What Remains

You see all these, do you not? Truly, I say to you, there not be left here one stone upon another that will not be thrown down. (Matthew 24:2)

Look around you. Everything you can see will eventually rust, rot, and decay.

Whether we are young or old, fit or out-of-shape, our bodies too are wasting away. I’m only 33 but my injuries seem to linger a week longer than they used to. It happens, and it’s happening.

When Jesus explained to his disciples that the temple was going to be destroyed, they couldn’t believe it. The temple was built like a bunker with hulking, heavy stones. It was beautiful. When Jesus explained that it would all be destroyed, it rattled them. They begin to ask more questions about his second coming and the close of this age.

They are seeking something permanent to hold on to.

We too seek permanence. We want something that will last, whether it is our kid’s childhood or our favorite show. But if we place our hope in things that are passing away, we place our joy upon an altar built with straw. It’ll all come down.

Jesus was before. He is here now. And he will remain after. He is past, present, and future. His redeeming work on Calvary spans the test of time – forward and back – and his kingdom endures forever. He is worthy of our hope. He will never pass away.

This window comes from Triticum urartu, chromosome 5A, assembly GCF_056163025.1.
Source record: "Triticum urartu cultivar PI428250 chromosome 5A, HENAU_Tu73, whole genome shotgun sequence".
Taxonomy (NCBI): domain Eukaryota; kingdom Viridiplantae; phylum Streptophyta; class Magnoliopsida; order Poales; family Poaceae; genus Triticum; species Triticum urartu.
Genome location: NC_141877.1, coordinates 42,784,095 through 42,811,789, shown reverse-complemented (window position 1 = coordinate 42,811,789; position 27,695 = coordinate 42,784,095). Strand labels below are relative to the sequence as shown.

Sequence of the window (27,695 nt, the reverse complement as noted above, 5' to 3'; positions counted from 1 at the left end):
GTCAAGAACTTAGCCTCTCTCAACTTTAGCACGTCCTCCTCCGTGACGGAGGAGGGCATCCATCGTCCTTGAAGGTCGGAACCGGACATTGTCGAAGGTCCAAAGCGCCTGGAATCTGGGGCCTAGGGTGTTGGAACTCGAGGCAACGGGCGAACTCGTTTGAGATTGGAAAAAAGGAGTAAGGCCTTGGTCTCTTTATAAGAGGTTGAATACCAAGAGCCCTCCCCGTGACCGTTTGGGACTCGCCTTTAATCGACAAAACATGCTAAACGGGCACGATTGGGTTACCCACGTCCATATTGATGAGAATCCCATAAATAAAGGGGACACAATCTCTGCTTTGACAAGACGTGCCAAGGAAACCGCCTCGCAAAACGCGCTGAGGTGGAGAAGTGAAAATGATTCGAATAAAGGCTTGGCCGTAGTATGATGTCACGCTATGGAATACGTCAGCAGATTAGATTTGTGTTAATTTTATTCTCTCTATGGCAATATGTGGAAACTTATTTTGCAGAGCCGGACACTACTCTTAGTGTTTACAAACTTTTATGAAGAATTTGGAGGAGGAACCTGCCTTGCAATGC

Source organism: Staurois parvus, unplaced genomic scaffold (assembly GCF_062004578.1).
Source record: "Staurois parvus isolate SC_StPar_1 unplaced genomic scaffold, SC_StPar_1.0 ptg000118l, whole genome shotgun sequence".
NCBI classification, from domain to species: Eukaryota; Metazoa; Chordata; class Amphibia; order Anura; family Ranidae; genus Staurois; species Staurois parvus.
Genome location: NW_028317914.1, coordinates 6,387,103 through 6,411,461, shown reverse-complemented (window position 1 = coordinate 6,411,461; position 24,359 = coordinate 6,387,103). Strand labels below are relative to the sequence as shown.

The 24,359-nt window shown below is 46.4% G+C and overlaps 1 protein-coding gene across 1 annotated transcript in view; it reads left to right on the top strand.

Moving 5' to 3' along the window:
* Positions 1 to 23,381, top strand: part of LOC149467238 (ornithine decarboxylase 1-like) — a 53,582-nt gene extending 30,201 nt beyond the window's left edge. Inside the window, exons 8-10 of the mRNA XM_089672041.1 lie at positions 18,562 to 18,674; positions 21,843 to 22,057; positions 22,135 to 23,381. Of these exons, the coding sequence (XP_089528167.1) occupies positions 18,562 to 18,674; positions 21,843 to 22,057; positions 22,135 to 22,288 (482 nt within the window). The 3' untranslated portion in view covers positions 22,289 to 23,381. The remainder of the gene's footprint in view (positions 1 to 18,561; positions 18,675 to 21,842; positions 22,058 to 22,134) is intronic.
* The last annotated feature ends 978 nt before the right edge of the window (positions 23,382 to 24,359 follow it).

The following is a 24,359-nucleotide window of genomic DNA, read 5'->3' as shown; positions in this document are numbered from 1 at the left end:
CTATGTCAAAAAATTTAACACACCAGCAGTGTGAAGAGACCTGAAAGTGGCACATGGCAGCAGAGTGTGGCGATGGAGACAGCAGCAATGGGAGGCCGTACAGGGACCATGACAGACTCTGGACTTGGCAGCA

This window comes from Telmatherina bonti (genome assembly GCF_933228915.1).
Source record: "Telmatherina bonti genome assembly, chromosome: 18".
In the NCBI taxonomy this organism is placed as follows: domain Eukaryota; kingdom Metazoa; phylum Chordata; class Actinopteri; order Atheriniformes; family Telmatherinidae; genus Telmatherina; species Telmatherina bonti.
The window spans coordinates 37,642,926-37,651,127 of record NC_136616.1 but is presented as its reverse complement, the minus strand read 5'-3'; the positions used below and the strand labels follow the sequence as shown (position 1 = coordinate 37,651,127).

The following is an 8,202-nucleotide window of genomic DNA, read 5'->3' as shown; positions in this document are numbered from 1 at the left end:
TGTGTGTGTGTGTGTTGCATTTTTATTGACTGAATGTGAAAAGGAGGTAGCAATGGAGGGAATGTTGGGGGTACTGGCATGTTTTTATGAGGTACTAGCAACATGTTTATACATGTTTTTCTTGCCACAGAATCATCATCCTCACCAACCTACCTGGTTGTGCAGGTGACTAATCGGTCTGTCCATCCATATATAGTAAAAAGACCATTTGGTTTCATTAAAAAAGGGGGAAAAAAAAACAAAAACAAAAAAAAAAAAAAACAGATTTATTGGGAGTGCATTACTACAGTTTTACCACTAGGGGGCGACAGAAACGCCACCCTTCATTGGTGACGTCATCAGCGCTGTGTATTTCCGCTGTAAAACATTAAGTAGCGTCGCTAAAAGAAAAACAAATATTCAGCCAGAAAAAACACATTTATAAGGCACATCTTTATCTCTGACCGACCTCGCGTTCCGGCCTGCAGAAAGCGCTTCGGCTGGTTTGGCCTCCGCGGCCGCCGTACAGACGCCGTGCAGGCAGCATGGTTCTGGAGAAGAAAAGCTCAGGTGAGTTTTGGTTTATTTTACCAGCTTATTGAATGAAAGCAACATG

We have the choice to orient our lives around that which will pass away or that which will endure. Put your hope in Jesus, our indestructible Savior.

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Scattering Gospel Seed

He put another parable before them, saying, “The kingdom of heaven is like a grain of mustard seed that a man took and sowed in his field. It is the smallest of all seeds, but when it has grown it is larger than all the garden plants and becomes a tree, so that the birds of the air come and make nests in its branches.” (Matthew 13:31-32)

I am a ministry failure. Countless times I have given someone counsel, presented the Gospel, or encouraged someone with God’s truth with absolutely nil results. From strangers on planes to neighbors to close friends, I know what it feels like to fail – at least by my short-sighted temporal standards.